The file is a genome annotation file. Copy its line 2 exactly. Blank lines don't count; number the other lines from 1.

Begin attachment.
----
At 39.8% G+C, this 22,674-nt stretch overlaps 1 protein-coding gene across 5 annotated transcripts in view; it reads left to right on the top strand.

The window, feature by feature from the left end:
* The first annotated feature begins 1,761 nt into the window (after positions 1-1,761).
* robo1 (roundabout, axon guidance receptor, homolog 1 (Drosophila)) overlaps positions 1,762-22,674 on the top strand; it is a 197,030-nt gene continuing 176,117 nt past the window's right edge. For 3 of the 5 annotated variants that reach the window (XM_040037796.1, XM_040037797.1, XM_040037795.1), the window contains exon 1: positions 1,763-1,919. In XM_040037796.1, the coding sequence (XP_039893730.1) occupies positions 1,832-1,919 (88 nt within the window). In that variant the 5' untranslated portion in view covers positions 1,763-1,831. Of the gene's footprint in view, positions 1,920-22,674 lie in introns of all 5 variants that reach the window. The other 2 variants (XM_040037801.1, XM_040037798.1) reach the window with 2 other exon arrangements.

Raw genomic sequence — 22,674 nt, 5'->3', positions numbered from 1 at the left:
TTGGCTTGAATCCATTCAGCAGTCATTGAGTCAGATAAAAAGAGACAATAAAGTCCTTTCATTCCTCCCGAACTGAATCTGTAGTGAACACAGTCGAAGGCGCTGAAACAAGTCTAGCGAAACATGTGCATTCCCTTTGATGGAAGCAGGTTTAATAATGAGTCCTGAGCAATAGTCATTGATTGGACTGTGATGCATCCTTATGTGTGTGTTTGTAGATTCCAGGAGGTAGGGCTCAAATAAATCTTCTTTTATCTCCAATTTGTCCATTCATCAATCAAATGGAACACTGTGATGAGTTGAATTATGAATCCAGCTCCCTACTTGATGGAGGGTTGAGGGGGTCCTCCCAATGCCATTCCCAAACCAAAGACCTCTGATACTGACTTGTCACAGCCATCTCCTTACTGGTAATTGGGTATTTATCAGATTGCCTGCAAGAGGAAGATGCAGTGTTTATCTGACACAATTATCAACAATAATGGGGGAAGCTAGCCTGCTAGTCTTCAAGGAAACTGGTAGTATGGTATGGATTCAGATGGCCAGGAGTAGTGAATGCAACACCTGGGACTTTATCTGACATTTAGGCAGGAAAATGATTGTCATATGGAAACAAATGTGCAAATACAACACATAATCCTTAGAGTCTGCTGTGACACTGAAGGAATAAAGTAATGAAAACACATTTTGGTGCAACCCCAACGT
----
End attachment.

The window, feature by feature from the left end: